Current Issue

The Eastman Wind Ensemble is America’s leading wind ensemble. Its core of about 50 performers includes undergraduate and graduate students of the Eastman School of Music at the University of Rochester. Frederick Fennell first formulated the general concept of the wind ensemble at Eastman more than 50 years ago. Under his leadership the group became known as the pioneering force in the symphonic wind band movement in the United States and abroad. A. Clyde Roller served as conductor between 1962 and 1964, continuing the tradition established by Fennell. Donald Hunsberger became conductor in 1965 and led the ensemble for 37 years to international prominence. The ensemble’s current director, Mark Davis Scatterday, was introduced as the fourth conductor of this prestigious group during the EWE’s 50th anniversary celebration on February 8, 2002.

Donald Hunsberger, conductor emeritus, and Mark Davis Scatterday, current conductor of the Eastman Wind Ensemble, sat down with SBO to tell us the history of their storied music program, from its origins to where it stands today.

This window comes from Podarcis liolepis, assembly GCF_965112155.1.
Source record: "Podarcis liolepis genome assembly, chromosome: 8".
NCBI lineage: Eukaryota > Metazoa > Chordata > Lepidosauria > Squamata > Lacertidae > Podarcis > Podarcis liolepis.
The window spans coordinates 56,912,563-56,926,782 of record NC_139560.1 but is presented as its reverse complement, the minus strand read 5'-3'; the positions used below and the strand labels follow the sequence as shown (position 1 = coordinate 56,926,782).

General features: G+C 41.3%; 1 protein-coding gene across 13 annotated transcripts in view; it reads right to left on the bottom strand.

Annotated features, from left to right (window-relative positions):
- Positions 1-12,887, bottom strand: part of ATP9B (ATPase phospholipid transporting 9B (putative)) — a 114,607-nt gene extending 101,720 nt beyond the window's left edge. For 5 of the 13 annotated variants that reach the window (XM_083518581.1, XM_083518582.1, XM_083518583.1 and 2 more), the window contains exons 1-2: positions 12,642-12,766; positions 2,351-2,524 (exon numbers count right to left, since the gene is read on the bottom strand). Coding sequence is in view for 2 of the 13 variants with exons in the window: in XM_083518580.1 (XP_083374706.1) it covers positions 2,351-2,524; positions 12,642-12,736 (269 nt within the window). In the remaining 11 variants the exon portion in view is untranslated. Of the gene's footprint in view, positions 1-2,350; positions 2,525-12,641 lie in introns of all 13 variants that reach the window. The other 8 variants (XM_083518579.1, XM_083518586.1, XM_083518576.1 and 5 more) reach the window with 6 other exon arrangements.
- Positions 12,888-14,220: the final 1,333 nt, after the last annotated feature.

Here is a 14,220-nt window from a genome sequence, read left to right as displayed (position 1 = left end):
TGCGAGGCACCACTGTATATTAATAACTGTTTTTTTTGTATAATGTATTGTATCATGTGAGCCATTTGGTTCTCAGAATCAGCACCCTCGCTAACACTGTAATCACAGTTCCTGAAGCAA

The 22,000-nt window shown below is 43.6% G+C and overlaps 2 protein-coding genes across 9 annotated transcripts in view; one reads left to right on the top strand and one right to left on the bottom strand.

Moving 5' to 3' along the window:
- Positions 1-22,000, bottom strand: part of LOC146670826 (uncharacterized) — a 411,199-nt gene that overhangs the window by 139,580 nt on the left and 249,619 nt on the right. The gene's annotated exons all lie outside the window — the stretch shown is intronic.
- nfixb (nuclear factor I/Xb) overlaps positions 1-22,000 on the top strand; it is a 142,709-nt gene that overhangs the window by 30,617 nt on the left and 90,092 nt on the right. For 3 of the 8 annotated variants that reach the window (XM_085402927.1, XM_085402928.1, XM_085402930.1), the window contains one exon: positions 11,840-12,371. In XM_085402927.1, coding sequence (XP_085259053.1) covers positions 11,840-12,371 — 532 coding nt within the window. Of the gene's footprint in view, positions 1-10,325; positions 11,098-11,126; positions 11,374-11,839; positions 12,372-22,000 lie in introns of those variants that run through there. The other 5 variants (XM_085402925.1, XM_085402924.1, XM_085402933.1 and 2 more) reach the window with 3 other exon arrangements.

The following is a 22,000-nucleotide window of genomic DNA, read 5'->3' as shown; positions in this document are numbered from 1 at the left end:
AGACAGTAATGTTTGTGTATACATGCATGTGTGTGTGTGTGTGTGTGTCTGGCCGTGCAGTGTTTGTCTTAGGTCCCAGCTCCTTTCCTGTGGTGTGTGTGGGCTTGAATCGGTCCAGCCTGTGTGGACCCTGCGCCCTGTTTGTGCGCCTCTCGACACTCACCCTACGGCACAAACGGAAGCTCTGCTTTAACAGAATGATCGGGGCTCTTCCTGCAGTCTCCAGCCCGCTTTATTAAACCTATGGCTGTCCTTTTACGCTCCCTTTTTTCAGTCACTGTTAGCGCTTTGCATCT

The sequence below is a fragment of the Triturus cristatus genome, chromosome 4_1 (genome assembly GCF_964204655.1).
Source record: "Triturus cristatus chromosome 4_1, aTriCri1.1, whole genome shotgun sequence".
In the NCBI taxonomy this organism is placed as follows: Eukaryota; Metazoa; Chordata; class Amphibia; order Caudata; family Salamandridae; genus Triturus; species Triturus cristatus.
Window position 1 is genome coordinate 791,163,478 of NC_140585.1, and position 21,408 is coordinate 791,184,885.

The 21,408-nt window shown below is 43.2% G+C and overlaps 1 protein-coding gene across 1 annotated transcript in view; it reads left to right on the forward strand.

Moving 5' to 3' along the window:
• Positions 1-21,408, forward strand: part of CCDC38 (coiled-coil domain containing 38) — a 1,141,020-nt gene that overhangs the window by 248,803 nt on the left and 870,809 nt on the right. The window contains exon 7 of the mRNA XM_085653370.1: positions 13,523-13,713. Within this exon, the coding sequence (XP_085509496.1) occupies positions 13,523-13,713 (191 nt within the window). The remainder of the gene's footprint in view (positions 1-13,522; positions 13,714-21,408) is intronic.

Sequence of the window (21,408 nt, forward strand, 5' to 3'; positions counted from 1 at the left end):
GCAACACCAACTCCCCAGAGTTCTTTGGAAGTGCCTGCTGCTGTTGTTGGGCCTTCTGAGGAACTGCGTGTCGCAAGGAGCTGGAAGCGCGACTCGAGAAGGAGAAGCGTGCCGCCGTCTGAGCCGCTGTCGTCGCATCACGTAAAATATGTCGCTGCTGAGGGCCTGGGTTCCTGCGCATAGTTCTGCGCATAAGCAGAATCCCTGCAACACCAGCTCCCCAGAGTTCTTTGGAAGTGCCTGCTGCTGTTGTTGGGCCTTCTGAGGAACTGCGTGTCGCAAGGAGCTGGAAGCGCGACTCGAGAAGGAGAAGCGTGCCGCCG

Read more: UpClose: A Talk with Donald Hunsberger and Mark Davis Scatterday, Conductors of Frederick...

Commentary

It was a very busy month for me, starting out with a trip to Ft. Collins, CO to attend the Little Kids Rock “Rockfest” events, immediately followed by the Summer NAMM Show here in Nashville, TN. I learned a lot about a new movement in school music education, which David Wish, founder of Little Kids Rock, has called “Modern Band.” Simply put, Modern Band is a curriculum for school music band programs that go well outside the traditional marching, concert, and jazz band worlds, and focuses on what our NAMM-show-crowd would call the “combo” world of instrumentation. Guitars, bass, drums, keyboards, turntables, technology, and even vocals, to teach students how to play, work together, and perform modern, popular music. An upcoming feature on this movement is in the works, which will provide much more detail on what’s going on with what I genuinely believe I can call a “movement” in the evolution of school music programs. Attending this event immediately prior to attending the Summer NAMM show gave me a lot to consider.